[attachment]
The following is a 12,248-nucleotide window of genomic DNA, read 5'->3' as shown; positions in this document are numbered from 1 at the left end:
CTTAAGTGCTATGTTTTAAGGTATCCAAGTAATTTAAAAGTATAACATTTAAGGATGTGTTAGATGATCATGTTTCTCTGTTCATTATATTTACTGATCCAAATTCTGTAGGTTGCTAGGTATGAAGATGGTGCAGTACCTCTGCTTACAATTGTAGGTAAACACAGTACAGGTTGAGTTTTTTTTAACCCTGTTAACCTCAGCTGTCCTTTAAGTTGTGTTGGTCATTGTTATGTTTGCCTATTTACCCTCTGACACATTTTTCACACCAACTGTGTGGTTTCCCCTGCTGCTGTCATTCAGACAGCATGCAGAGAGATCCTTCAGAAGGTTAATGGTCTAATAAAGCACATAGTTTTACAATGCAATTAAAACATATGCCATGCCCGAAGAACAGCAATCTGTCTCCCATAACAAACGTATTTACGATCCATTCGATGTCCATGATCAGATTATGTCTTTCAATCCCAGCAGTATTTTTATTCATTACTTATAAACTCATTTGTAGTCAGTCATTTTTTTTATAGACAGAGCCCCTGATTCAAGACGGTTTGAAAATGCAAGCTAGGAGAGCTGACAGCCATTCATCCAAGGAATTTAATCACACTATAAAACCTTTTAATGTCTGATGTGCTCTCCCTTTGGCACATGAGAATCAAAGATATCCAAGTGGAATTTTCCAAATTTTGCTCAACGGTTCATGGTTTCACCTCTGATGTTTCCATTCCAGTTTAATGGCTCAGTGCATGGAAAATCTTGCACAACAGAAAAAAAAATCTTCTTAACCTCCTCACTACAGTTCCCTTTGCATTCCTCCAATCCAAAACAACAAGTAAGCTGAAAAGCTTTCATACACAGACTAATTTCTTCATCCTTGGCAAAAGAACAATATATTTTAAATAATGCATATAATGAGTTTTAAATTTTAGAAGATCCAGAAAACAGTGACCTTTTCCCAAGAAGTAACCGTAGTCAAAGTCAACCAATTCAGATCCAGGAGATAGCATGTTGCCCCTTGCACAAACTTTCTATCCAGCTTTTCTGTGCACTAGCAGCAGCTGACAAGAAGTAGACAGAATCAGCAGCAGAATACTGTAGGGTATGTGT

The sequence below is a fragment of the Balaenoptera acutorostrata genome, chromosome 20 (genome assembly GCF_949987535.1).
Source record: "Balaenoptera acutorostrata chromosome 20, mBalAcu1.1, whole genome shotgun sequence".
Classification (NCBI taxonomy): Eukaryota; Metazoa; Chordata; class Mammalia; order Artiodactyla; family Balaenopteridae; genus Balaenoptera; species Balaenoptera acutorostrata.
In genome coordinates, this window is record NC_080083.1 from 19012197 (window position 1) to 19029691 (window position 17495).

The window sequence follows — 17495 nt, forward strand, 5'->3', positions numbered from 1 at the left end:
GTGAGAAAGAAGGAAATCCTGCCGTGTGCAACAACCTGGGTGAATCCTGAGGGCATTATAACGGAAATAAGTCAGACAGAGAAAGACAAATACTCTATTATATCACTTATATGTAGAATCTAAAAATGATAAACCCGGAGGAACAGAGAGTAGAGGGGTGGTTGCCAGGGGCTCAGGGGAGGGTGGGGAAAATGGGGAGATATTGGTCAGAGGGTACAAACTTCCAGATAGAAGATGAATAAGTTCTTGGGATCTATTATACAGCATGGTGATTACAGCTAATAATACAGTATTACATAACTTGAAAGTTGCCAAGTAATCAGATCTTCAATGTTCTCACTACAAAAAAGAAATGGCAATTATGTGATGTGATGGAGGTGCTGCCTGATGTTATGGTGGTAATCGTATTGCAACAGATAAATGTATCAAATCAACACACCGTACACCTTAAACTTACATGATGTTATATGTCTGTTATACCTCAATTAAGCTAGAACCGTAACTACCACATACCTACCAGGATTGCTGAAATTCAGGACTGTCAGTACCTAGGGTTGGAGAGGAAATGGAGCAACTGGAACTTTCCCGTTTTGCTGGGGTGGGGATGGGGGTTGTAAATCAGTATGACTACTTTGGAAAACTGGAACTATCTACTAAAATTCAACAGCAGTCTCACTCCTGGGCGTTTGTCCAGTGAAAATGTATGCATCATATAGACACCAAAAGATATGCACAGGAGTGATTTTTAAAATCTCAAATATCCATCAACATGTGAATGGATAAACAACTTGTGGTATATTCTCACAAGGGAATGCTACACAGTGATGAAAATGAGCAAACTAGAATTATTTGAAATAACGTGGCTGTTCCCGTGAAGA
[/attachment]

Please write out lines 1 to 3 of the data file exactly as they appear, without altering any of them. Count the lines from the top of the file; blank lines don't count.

The following is a 12,248-nucleotide window of genomic DNA, read 5'->3' as shown; positions in this document are numbered from 1 at the left end:
CTTAAGTGCTATGTTTTAAGGTATCCAAGTAATTTAAAAGTATAACATTTAAGGATGTGTTAGATGATCATGTTTCTCTGTTCATTATATTTACTGATCCAAATTCTGTAGGTTGCTAGGTATGAAGATGGTGCAGTACCTCTGCTTACAATTGTAGGTAAACACAGTACAGGTTGAGTTTTTTTTAACCCTGTTAACCTCAGCTGTCCTTTAAGTTGTGTTGGTCATTGTTATGTTTGCCTATTTACCCTCTGACACATTTTTCACACCAACTGTGTGGTTTCCCCTGCTGCTGTCATTCAGACAGCATGCAGAGAGATCCTTCAGAAGGTTAATGGTCTAATAAAGCACATAGTTTTACAATGCAATTAAAACATATGCCATGCCCGAAGAACAGCAATCTGTCTCCCATAACAAACGTATTTACGATCCATTCGATGTCCATGATCAGATTATGTCTTTCAATCCCAGCAGTATTTTTATTCATTACTTATAAACTCATTTGTAGTCAGTCATTTTTTTTATAGACAGAGCCCCTGATTCAAGACGGTTTGAAAATGCAAGCTAGGAGAGCTGACAGCCATTCATCCAAGGAATTTAATCACACTATAAAACCTTTTAATGTCTGATGTGCTCTCCCTTTGGCACATGAGAATCAAAGATATCCAAGTGGAATTTTCCAAATTTTGCTCAACGGTTCATGGTTTCACCTCTGATGTTTCCATTCCAGTTTAATGGCTCAGTGCATGGAAAATCTTGCACAACAGAAAAAAAAATCTTCTTAACCTCCTCACTACAGTTCCCTTTGCATTCCTCCAATCCAAAACAACAAGTAAGCTGAAAAGCTTTCATACACAGACTAATTTCTTCATCCTTGGCAAAAGAACAATATATTTTAAATAATGCATATAATGAGTTTTAAATTTTAGAAGATCCAGAAAACAGTGACCTTTTCCCAAGAAGTAACCGTAGTCAAAGTCAACCAATTCAGATCCAGGAGATAGCATGTTGCCCCTTGCACAAACTTTCTATCCAGCTTTTCTGTGCACTAGCAGCAGCTGACAAGAAGTAGACAGAATCAGCAGCAGAATACTGTAGGGTATGTGT

The sequence below is a fragment of the Balaenoptera acutorostrata genome, chromosome 20 (genome assembly GCF_949987535.1).